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Re: A Note on Fundamental Structure by Ven. Nanamoli

Postby retrofuturist » Thu Mar 31, 2011 12:34 am

Greetings,
gabrielbranbury wrote:"The main point is that one has to recognize that a positive thing draws it’s existence from its negative possibilities." -Ven. Nanamoli

Yes, and that this, in itself, is a process of perception and cognition.

Metta,
Retro. :)
If you have asked me of the origination of unease, then I shall explain it to you in accordance with my understanding:
Whatever various forms of unease there are in the world, They originate founded in encumbering accumulation. (Pārāyanavagga)


Exalted in mind, just open and clearly aware, the recluse trained in the ways of the sages:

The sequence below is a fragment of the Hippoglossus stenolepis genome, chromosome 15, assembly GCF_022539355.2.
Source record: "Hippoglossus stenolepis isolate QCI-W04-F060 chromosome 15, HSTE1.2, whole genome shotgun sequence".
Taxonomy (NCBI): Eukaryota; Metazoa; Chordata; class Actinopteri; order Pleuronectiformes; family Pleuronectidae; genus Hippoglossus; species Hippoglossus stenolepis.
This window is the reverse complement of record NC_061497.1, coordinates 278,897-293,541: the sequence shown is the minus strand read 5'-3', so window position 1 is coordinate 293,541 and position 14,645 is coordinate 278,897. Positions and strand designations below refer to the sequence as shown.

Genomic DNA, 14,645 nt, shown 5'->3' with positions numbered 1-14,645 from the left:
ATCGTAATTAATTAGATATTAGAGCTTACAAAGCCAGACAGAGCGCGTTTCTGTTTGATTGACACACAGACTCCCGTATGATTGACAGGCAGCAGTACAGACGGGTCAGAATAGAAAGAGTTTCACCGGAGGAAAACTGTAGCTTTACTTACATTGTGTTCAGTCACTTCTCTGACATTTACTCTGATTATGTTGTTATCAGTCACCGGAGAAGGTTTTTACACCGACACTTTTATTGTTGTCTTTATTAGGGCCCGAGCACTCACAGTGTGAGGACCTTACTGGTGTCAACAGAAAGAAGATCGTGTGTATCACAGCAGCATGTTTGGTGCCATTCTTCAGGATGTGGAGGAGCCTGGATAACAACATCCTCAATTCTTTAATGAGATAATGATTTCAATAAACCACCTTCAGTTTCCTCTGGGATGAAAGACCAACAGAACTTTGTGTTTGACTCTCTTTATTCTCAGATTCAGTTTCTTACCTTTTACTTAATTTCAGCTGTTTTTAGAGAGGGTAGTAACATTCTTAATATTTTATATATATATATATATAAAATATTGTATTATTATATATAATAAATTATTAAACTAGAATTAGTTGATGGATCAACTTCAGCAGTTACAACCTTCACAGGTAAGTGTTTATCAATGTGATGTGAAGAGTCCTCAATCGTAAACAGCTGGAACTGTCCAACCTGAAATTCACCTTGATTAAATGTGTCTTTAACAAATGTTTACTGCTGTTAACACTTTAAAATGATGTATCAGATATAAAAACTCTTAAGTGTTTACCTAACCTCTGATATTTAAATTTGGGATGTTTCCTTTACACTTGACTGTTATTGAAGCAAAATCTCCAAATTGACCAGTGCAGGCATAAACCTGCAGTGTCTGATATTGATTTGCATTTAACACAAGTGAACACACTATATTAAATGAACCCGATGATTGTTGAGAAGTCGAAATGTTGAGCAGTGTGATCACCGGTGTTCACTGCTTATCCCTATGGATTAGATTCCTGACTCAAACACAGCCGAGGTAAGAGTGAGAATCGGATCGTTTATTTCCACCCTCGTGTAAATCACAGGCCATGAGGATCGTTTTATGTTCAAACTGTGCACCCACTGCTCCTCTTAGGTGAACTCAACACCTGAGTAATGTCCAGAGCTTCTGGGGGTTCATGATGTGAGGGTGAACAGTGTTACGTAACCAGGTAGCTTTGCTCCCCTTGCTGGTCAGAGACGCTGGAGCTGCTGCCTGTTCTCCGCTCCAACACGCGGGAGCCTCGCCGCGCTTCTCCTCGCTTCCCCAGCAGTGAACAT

One who is such, calmed and ever mindful, He has no sorrows! -- Udana IV, 7


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Re: A Note on Fundamental Structure by Ven. Nanamoli

Postby pulga » Thu Mar 31, 2011 4:21 am

I must admit that the main reason for my reviving this thread is that I think that Ven. Ñanavira has a profound insight to offer those who are willing to grapple with his ideas. Whether or not he was a sotápanna, I really don't know. But that matter, and what some consider to be his arrogance, shouldn't have any bearing on the merits of his ideas. It may be un-Ñanaviran and un-Buddhist of me, but I think his ideas hold up even quite apart from scriptural support. That's not to say that they are without such support, only that their merit can be appreciated from one's own direct experience.

The nature of the pre-reflexive, immediate world is really quite fascinating. It's sort of the seat of our sense of presence or being that always lies beyond our gaze. An understanding of its structure might very well prove liberating.

It's striking that so few Buddhists seem willing or inclined to try to understand it.